Weekly Charting Tip: OSHA, the Occupational Safety and Health Administration is quite alive and well when it comes to enforcing its regulations against physicians.  The seven rules that apply to physicians involve:

  1. Having a plan to reduce exposure to bloodborne pathogens.
  2. You must have a safety plan for exiting your office.
  3.  You must have a plan for hazard communication; this involves hazardous chemicals of any kind. There must be a written list along with several other requirements.
  4. Electrical safety rules must be observed.
  5. New York does not require reporting occupational injuries and illnesses. There is a federal exemption for medical office reporting.
  6. Every practice must display an approved OSHA poster showing the employee rights to a safe working environment.
  7. For practices that use x-rays and imaging services, there are rules, such as radiation exposure badges.

 Do NOT ignore the OSHA requirements as the fines may be substantial. Until next week, Larry Kobak, Esq.
 If you have any questions, please contact Kern Augustine, P.C. at 1-800-445-0954 or via email at info@DrLaw.com.

 Weekly Charting Tip: March 21, 2017

In order to comply with three different federal laws, it is very important that you document the fair market value (FMV) and commercial reasonableness of the “arrangement” at issue. Fair Market Value is “the value in arm’s length transactions, consistent with the general market value”. In other words, if I were a stranger, and I wanted a similarly situated arrangement, what would it be worth? There are professional people who actually will prepare a FMV report for you. This is the safest way of doing it. What do rents go for in the same area for a similar amount of space? You can factor in closeness to public transportation, parking lots and the like. Commercial reasonableness encompasses both the series and payment for them. Is it reasonable to pay a neurologist say $300,000 for the 40 hours a week you are offering? That depends on the location and what is expected of the neurologist. Areas with many neurologists tend to offer less. Rural areas may offer more. Think supply and demand. If a deal is too good to be true, it probably is!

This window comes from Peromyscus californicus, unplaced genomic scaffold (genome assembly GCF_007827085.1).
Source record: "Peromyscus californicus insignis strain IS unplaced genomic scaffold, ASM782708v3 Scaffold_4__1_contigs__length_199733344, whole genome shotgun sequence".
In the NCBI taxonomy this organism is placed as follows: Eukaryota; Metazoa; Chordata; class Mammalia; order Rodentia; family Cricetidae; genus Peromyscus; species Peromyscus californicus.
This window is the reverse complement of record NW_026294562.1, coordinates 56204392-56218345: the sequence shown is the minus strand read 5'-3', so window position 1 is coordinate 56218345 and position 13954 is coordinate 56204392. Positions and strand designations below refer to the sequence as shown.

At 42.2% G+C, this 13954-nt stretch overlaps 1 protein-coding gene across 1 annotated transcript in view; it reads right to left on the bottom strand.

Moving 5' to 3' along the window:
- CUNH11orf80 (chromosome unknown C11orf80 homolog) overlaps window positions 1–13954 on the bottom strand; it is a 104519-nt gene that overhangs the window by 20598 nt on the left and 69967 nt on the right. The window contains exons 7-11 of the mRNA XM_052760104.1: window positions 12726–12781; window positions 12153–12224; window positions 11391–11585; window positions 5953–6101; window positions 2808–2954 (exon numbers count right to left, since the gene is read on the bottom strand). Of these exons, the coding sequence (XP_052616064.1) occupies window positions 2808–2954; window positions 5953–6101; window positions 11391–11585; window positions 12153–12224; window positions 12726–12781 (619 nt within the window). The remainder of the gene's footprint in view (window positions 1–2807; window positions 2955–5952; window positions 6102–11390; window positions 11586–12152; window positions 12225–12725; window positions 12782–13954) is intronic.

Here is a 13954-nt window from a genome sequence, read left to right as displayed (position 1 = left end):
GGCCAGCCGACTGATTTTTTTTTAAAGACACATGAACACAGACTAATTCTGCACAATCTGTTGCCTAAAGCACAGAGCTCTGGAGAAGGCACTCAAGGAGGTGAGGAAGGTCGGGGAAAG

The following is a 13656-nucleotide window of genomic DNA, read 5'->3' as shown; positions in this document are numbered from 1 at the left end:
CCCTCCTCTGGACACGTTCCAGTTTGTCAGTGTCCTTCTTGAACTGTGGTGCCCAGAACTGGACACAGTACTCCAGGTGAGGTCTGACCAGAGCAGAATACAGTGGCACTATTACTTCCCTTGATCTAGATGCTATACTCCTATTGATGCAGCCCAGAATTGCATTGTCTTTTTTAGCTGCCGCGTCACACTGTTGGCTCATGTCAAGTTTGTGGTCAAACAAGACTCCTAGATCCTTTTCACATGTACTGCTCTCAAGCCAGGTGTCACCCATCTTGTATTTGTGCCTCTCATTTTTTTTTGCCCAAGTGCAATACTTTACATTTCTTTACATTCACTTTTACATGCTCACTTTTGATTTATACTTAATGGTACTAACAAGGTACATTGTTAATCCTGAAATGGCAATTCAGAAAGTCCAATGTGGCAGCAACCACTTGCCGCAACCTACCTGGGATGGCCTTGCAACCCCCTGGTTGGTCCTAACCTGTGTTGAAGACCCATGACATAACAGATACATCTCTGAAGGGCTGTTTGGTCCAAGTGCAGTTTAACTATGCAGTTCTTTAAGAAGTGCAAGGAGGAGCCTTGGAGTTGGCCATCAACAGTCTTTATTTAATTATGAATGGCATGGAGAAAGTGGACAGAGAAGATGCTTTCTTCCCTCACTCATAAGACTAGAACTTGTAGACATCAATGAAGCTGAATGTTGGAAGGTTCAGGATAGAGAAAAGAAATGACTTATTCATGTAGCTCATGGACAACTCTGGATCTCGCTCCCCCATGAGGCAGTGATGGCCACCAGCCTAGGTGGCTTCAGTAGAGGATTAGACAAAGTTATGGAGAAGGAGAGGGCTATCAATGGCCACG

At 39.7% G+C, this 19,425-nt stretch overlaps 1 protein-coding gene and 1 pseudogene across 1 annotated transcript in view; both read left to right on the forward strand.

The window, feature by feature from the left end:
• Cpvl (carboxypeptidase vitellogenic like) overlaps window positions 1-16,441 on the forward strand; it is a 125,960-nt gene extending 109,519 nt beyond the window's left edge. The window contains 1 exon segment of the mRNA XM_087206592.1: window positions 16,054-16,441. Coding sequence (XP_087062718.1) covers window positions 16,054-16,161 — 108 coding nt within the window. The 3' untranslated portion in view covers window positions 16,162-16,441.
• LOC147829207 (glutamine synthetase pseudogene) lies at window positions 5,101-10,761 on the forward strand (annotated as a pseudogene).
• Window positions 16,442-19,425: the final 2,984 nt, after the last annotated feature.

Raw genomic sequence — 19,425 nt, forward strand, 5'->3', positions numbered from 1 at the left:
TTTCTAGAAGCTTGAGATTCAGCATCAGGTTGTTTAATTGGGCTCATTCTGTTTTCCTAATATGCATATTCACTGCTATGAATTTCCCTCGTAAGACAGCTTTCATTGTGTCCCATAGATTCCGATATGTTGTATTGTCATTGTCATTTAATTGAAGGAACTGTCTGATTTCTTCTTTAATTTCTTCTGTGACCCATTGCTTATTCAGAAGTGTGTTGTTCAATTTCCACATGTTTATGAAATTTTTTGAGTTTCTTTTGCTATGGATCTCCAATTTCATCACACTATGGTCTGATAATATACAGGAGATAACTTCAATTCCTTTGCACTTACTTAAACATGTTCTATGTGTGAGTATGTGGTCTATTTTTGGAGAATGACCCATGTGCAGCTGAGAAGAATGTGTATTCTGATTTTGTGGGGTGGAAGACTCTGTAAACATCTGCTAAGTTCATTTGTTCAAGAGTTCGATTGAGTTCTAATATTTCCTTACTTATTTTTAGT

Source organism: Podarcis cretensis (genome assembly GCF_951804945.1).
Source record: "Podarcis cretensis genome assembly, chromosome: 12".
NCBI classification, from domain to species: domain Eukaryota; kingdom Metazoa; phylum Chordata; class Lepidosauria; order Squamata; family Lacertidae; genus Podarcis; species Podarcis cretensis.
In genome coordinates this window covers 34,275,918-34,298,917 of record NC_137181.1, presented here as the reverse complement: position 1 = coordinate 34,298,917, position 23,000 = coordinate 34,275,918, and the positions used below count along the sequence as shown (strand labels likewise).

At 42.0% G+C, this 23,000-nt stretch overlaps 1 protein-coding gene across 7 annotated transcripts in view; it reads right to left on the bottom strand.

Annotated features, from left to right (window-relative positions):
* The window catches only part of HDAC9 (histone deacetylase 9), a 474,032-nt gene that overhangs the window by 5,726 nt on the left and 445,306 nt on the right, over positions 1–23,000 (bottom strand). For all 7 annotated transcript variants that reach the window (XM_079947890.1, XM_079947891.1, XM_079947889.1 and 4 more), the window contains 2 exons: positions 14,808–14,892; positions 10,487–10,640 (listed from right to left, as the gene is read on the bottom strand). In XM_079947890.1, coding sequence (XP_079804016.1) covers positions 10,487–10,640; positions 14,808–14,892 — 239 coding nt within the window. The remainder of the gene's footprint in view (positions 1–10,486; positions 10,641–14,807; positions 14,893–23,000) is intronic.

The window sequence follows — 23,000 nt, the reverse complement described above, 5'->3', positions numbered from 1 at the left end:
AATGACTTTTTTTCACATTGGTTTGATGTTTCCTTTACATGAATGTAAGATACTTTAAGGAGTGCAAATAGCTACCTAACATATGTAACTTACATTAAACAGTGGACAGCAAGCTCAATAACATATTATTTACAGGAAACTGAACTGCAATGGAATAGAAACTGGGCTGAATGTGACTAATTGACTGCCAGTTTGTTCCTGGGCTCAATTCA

Kern Augustine, PC - Stat Law, 3/21/17

Summary of American Health Care Act 
Click here to download a summary of the American Health Care Act  as of March 2017 

Weekly Charting Tip: March 8, 2017